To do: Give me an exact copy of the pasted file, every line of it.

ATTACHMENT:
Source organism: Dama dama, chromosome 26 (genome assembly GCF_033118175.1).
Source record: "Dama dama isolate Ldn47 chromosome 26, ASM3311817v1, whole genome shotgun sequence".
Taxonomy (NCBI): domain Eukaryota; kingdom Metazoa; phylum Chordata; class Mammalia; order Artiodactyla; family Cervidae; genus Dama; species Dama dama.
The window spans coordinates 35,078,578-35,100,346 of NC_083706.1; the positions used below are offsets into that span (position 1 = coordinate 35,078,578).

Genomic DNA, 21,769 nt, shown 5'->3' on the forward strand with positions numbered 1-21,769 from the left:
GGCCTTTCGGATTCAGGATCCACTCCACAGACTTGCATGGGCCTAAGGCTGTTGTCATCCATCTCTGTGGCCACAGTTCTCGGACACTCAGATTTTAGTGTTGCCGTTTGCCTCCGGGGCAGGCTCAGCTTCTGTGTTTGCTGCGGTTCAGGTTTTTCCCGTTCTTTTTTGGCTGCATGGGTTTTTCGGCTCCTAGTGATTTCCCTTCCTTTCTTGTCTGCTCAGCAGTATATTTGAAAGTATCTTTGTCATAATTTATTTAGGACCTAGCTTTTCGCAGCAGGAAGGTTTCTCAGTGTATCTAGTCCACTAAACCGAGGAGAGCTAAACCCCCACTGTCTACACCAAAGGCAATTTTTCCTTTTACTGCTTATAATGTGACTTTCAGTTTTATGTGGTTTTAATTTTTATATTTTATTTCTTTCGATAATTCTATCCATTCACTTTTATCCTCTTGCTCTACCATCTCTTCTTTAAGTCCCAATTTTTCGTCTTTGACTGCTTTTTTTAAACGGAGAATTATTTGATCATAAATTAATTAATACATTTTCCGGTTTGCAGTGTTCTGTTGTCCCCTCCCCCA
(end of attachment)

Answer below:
Source organism: Dama dama, chromosome 26 (genome assembly GCF_033118175.1).
Source record: "Dama dama isolate Ldn47 chromosome 26, ASM3311817v1, whole genome shotgun sequence".
Taxonomy (NCBI): domain Eukaryota; kingdom Metazoa; phylum Chordata; class Mammalia; order Artiodactyla; family Cervidae; genus Dama; species Dama dama.
The window spans coordinates 35,078,578-35,100,346 of NC_083706.1; the positions used below are offsets into that span (position 1 = coordinate 35,078,578).

Genomic DNA, 21,769 nt, shown 5'->3' on the forward strand with positions numbered 1-21,769 from the left:
GGCCTTTCGGATTCAGGATCCACTCCACAGACTTGCATGGGCCTAAGGCTGTTGTCATCCATCTCTGTGGCCACAGTTCTCGGACACTCAGATTTTAGTGTTGCCGTTTGCCTCCGGGGCAGGCTCAGCTTCTGTGTTTGCTGCGGTTCAGGTTTTTCCCGTTCTTTTTTGGCTGCATGGGTTTTTCGGCTCCTAGTGATTTCCCTTCCTTTCTTGTCTGCTCAGCAGTATATTTGAAAGTATCTTTGTCATAATTTATTTAGGACCTAGCTTTTCGCAGCAGGAAGGTTTCTCAGTGTATCTAGTCCACTAAACCGAGGAGAGCTAAACCCCCACTGTCTACACCAAAGGCAATTTTTCCTTTTACTGCTTATAATGTGACTTTCAGTTTTATGTGGTTTTAATTTTTATATTTTATTTCTTTCGATAATTCTATCCATTCACTTTTATCCTCTTGCTCTACCATCTCTTCTTTAAGTCCCAATTTTTCGTCTTTGACTGCTTTTTTTAAACGGAGAATTATTTGATCATAAATTAATTAATACATTTTCCGGTTTGCAGTGTTCTGTTGTCCCCTCCCCCA